In the second embodiment, the gate voltage is applied to the substrate 6 from a back gate, but may be applied from the top of the graphene 11 by forming a top gate. Further, in the second embodiment, although the method of detecting the electromagnetic wave response as the current is described, it may be detected as a voltage.

FIGS. 5 and 6 show a sectional view and a top view of other electromagnetic wave detectors 210, 220 according to the second embodiment of the present invention. For switching between a dark state and a bright state, a shutter mechanism 18 as shown in FIG. 5 may be used. The shutter mechanism 18 enables arbitrary switching of light and dark. When the shutter mechanism 18 is introduced, operation can be simplified because it is not necessary to control a doping level of graphene.

Further, as shown in FIG. 6, a memory circuit 17 may be provided between terminals of electrodes 3 and 4 to store an output in each state.

As described above, in the electromagnetic wave detector 200 according to the second embodiment of the present invention, the outputs of the light receiving state and the light shielding state are measured using a single graphene to obtain the difference. Accordingly, the response when not being irradiated with the electromagnetic wave can be made zero, and the electromagnetic wave can be detected with high sensitivity.

Third Embodiment

FIG. 7A is a circuit diagram of an electromagnetic wave detector according to a third embodiment of the present invention, generally represented by 300, and FIG. 7B is a circuit diagram of the electromagnetic wave detector 300 according to the third embodiment of the present invention. In FIGS. 7A and 7B, the same reference symbols as in FIGS. 1C and 1D indicate the same or corresponding portions.

The electromagnetic wave detector 300 according to the third embodiment is different from the electromagnetic wave detector 100 according to the first embodiment in that, as shown in FIG. 7A, a differential amplifier circuit 10 is connected to an electrode 3 as a detection circuit. In the electromagnetic wave detector 100, it is necessary to balance the circuit using the balance circuit 8. However, in the electromagnetic wave detector 300, since a differential current flowing in a light reception graphene 1 and a reference graphene 2 in a bright state is used as an input to the differential amplifier circuit 10, the need for a balance circuit is eliminated, a single pixel is simplified, and miniaturization is enabled. Further, a configuration of the differential amplifier circuit 10 is not limited as long as it can detect the differential current flowing in the light reception graphene 1 and the reference graphene 2. For example, as shown in FIG. 7B, an integrating circuit using an operational amplifier may be used as the differential amplifier circuit 10. By using the operational amplifier, an average value of outputs can be obtained, and an S/N ratio is improved.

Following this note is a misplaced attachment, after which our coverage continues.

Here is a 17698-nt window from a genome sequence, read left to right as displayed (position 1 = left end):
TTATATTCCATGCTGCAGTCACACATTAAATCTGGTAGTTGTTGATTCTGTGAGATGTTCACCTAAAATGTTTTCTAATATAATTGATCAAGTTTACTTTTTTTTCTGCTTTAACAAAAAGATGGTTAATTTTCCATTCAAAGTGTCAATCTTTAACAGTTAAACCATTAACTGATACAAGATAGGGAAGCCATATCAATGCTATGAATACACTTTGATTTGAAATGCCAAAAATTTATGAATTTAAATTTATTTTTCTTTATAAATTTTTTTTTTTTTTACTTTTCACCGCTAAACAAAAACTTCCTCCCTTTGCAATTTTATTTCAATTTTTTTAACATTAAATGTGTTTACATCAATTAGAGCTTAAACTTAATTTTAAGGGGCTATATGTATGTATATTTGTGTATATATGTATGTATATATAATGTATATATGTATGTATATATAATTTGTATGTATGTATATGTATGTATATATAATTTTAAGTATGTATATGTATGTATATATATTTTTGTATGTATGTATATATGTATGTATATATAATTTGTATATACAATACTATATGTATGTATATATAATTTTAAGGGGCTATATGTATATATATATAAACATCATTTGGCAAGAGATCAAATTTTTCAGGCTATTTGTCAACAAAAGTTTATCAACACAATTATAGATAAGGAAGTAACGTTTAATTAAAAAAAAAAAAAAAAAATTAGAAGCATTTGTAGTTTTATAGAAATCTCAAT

Fourth Embodiment

FIG. 8A is a top view of an electromagnetic wave detector according to a fourth embodiment of the present invention, generally indicated by 400, and FIG. 8B is a sectional view of the electromagnetic wave detector 400 of FIG. 8A as viewed in an VIIIB-VIIIB direction. Further, FIG. 8C is a top view of another electromagnetic wave detector according to the fourth embodiment of the present invention, which is generally denoted by 450. In FIGS. 8A, 8B, and 8C, the same reference symbols as in FIGS. 1A and 1B indicate the same or corresponding portions.

A difference between the electromagnetic wave detector 400 according to the fourth embodiment of the present invention and the electromagnetic wave detector 100 according to the first embodiment is that, as shown in FIGS. 8A and 8B, a top gate electrode 21 is formed on a reference graphene 2 via an insulating layer 20. The insulating layer 20 and the top gate electrode 21 may alternatively be formed on a light reception graphene 1 or on both the light reception graphene 1 and the reference graphene 2 as shown in FIG. 8C.

By providing such a top gate electrode 21, graphene can be doped from both a back gate and a top gate. Therefore, for example, even when Dirac point voltages of the light reception graphene 1 and the reference graphene 2 are the same, by controlling either one of them by the back gate and controlling the other by the back gate and the top gate, it is possible to obtain any Dirac point voltage. As a result, the graphene can be selectively doped without chemical doping of the light reception graphene 1 and the reference graphene 2, and a drive range of the electromagnetic wave detector is expanded. Further, in a case of the chemical doping, although a temporal change may occur depending on a form of the electromagnetic wave detector, the electromagnetic wave detector 400 can eliminate a change in a doping level due to the temporal change.